Crash (3 stars)

Clever storytelling which leaves much unsaid

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This article is from 2015.

Crash

Credit: Leslie Black

A single leather swivel chair occupies centre stage in Traverse 2, making this an interrogation. Or is it Ronnie Corbett’s storytelling chair? Are we about to be regaled, taken for a ride?

Whatever else it is, Andy Duffy’s Crash is an elegant piece of storytelling. Its nameless protagonist is a stock market trader who was the driver in the car crash which killed his wife. We meet him some time later, happily shacked up with Kate, whom he met at a meditation class, striking out as a sole trader in difficult financial times.

He talks for an hour, but there’s plenty he’s not telling. After a second tragedy strikes, we are left wondering about all the things this mild-mannered man hasn’t said, what levels of violence he might be capable of.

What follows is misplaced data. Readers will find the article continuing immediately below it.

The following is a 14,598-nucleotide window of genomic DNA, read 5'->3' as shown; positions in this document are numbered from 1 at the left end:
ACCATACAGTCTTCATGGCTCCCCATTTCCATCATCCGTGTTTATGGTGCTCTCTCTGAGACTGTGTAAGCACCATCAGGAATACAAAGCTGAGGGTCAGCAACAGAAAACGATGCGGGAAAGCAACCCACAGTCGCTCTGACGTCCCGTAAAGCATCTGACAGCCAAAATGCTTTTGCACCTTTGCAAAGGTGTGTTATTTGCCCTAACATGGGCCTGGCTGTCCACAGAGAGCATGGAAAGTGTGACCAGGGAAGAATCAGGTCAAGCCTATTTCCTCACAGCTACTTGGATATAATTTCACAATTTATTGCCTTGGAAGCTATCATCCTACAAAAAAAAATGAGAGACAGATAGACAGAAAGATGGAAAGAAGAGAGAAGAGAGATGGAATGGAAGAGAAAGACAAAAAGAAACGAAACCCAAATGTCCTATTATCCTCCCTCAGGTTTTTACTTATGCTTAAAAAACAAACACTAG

The secret to making money on the markets, he tells us, is to accept you’re not in control. Crash is a meditation on control and responsibility, when to take it, when to let go. Emma Callander’s production, centred on an understated performance by Jamie Michie, maintains the ambiguity right to the end. It leaves plenty of food for thought, but refuses the satisfaction of any resolution.

Traverse, 228 1404, until 30 Aug (not 17, 24), times vary, £18 (£13).

This article is from 2015.

Crash

  • 3 stars

Traverse Theatre Company 'Nothing ever happened that you didn’t allow to happen.' Confidence is everything in the world of high finance. Confidence in yourself, confidence in the market. Lose that and you lose everything. Crash is the story of a city stock trader rebuilding his life within a hinterland where material…

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